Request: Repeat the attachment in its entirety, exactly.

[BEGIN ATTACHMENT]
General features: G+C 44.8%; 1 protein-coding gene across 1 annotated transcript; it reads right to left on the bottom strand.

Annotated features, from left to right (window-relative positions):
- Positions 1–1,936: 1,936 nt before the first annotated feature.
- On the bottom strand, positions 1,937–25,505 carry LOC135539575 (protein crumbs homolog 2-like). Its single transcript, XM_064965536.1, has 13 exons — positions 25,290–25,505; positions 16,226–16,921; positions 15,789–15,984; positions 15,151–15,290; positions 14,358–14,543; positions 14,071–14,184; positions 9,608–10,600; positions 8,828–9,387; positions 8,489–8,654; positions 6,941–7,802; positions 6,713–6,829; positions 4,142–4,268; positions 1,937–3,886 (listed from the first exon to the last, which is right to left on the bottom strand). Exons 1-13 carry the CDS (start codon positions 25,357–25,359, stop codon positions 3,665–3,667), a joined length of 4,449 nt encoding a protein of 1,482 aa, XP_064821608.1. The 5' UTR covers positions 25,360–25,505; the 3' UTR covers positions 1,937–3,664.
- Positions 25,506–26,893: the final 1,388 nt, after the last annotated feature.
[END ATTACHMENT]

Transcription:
General features: G+C 44.8%; 1 protein-coding gene across 1 annotated transcript; it reads right to left on the bottom strand.

Annotated features, from left to right (window-relative positions):
- Positions 1–1,936: 1,936 nt before the first annotated feature.
- On the bottom strand, positions 1,937–25,505 carry LOC135539575 (protein crumbs homolog 2-like). Its single transcript, XM_064965536.1, has 13 exons — positions 25,290–25,505; positions 16,226–16,921; positions 15,789–15,984; positions 15,151–15,290; positions 14,358–14,543; positions 14,071–14,184; positions 9,608–10,600; positions 8,828–9,387; positions 8,489–8,654; positions 6,941–7,802; positions 6,713–6,829; positions 4,142–4,268; positions 1,937–3,886 (listed from the first exon to the last, which is right to left on the bottom strand). Exons 1-13 carry the CDS (start codon positions 25,357–25,359, stop codon positions 3,665–3,667), a joined length of 4,449 nt encoding a protein of 1,482 aa, XP_064821608.1. The 5' UTR covers positions 25,360–25,505; the 3' UTR covers positions 1,937–3,664.
- Positions 25,506–26,893: the final 1,388 nt, after the last annotated feature.